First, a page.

I’ve been liking the 9mm more and more as a woods gun and survival gun. It’s interesting to see what it can do in both a pistol and a carbine.
The 9mm pistol is enough to kill a deer. A good 9mm load can reach 1,300 fps and 464 ft/lbs. of energy, which is more than some old deer hunting cartridges. Although the 9mm pistol is not recommended, many hunters have taken deer with less powerful guns.
It may not be a 30-06, but the 9mm is more powerful than some old deer hunting rifle cartridges. It’s nothing like modern hunting rifles, but it can actually do pretty well. Let me show you.
Can I Hunt Deer With a 9mm Pistol?
In most states, it is perfectly legal to hunt deer with a 9mm pistol. Some states restrict it due to being underpowered. As long as you make a lung shot, a 9mm pistol will kill a dear out to a standard handgun hunting distance
The 9mm is on the lower end of the mid-power pistol rounds. The hottest loads only have about 450 ft/lbs of energy at the muzzle. Generally, the minimum bullet energy needed to make a clean kill on a deer is said to be about 750 ft/lbs. I do agree that 750 ft/lbs. should do just fine. But sometimes less works too.
Case in point, the .357 Magnum is a classic pistol hunting cartridge. Most .357 hunting loads only have 750 ft/lbs at the muzzle. Certainly, we wouldn’t say that a .357 can only kill a deer from a few feet away. It’s hailed as a 100-yard deer slayer. There has to be something else to understand here.
*note if the .357 is good to 100 yards, the 9mm is good to 50.
What’s the Best 9mm Ammo for Deer?
The best 9mm ammo for deer is a true +P load using either the Extreme Penetrator or Extreme Defender bullet. The Best are made by Underwood and Buffalo Bore. They will both penetrate a deer at 50 yards, and make a sizeable wound channel. The Extreme Defender bullets make the largest wound channel.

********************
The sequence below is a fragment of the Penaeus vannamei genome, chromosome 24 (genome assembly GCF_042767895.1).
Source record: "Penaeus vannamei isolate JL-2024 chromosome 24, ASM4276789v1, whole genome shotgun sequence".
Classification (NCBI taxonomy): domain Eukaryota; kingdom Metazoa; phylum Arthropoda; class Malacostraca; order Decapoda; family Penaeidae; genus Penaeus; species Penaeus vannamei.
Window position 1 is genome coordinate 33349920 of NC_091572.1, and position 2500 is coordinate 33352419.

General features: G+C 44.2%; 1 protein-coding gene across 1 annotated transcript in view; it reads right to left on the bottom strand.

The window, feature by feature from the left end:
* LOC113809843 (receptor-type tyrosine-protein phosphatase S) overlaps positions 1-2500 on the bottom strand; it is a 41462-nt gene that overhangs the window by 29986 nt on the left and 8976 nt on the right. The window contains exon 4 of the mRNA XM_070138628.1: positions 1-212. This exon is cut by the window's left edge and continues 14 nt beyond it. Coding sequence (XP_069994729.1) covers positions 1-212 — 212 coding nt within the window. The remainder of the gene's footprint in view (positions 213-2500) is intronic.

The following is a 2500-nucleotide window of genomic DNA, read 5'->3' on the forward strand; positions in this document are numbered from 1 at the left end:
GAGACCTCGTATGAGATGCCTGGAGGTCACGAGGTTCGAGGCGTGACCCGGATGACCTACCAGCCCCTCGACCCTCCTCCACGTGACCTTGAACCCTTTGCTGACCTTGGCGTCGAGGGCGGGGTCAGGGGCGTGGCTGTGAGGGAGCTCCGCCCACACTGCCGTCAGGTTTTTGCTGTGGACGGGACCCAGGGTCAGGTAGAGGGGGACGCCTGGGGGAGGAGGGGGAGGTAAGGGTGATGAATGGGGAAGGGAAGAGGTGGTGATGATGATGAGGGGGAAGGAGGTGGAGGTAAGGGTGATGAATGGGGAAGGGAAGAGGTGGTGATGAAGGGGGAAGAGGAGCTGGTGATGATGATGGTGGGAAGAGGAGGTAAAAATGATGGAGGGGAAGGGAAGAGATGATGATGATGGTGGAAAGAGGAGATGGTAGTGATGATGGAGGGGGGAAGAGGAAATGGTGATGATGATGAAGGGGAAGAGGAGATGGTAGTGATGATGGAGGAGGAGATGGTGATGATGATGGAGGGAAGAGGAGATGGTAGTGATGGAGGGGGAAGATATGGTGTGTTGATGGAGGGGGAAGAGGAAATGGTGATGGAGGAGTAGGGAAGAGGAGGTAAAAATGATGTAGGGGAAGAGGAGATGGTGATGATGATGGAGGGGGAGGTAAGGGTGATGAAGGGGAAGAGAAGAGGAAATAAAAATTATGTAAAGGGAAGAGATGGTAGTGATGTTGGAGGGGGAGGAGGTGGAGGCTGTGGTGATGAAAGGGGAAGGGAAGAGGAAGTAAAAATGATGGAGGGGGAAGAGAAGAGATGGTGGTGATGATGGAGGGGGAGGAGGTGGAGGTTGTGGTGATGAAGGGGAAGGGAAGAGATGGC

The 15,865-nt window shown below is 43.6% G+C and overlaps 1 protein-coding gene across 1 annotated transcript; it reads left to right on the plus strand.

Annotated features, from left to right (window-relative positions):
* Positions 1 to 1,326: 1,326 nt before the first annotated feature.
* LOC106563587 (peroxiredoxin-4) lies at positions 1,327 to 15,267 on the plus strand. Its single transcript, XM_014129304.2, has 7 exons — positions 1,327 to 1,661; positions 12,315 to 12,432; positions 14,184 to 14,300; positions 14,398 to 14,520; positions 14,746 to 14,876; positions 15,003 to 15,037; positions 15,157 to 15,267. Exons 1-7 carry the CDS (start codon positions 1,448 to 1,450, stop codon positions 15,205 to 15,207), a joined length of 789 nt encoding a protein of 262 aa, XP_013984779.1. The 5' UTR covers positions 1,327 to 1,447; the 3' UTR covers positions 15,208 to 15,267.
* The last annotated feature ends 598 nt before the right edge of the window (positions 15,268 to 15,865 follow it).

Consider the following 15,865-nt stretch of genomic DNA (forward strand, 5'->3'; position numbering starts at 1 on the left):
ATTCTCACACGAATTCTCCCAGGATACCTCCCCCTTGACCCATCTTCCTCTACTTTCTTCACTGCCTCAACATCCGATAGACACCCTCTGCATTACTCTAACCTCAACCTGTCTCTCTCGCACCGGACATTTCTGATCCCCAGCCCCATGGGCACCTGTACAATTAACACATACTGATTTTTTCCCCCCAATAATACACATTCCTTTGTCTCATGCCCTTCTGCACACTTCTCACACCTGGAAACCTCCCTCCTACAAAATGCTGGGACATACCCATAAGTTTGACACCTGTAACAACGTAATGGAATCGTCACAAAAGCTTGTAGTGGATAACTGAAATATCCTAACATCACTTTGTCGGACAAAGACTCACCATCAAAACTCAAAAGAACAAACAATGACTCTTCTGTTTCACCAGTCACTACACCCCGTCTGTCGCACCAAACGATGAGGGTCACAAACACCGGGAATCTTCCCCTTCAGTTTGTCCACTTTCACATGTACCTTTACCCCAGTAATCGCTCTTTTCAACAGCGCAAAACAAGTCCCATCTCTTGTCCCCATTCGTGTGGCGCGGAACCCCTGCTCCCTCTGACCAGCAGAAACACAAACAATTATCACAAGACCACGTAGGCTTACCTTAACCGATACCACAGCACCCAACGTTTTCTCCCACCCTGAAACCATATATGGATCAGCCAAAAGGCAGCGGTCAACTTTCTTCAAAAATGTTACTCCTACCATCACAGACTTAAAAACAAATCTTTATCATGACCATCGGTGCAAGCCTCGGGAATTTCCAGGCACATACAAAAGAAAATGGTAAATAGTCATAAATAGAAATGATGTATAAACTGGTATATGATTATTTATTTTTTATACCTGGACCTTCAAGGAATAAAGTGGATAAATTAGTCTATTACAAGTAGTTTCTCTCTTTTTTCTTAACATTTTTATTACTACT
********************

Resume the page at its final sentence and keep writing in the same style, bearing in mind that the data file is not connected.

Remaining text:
Buffalo and Doubletap are competitors in the max power ammo world. Both make excellent ammo and have good reputations. It’s good stuff.
These bullets are not hollow points or expanding. They are solid copper and have a fluted nose that makes them look like a screwdriver. The whole point of this type of ammo is that it combines deep penetration with a large wound channel. The deep-cut flutes on the bullet cause massive tissue disruption and destruction.
The Extreme Defender bullet is by far the best of the two. It penetrates very well and causes shockingly aggressive damage to soft tissue. It has more aggressive flutes cut into the bullet, which both lessens the penetration and increases the damage compared to the Extreme Penetrators.
The Extreme Penetrators usually penetrate 36 inches of ballistics gel, whereas the Extreme Defender penetrates 18 inches. But, the Defender creates over twice as wide of internal damage. In 9mm, it’s actually a functional round for deer.
This ammo being copper is very lightweight. That makes it go fast. Faster means flatter shooting. It’s a very fast round that also penetrates deeply. I love the modern advancements in bullet design.
Hollow Points Can Work.
Hollow-point bullets were a huge advancement in bullet design. They’ve only gotten better as manufacturing and metallurgy knowledge grows. Now, you may think that hollow point pistol ammo is only for defensive use, but that’s not entirely so.
A good 9mm hollow point will penetrate between 12 and 15 inches while expanding to twice its size in a soft fleshed target. That’s pretty impressive. Most mature Whitetail deer are between 10 and 16 inches thick. So, there’s definitely enough penetration to destroy both lungs at close range with a full-power load.
Don’t worry about the bullets falling apart when hitting ribs or nicking the shoulder blade. That’s not a very realistic concern. Some cheaper ammo manufacturers may make shoddy bullets, but any US name brand does pretty well making 9mm hollow point bullets that hold together.
Even in the +p configuration and fired in a 16-inch barrel carbine, these bullets seem to both expand and hold together remarkably well. Good quality hollow points work wonderfully out of a 9mm carbine.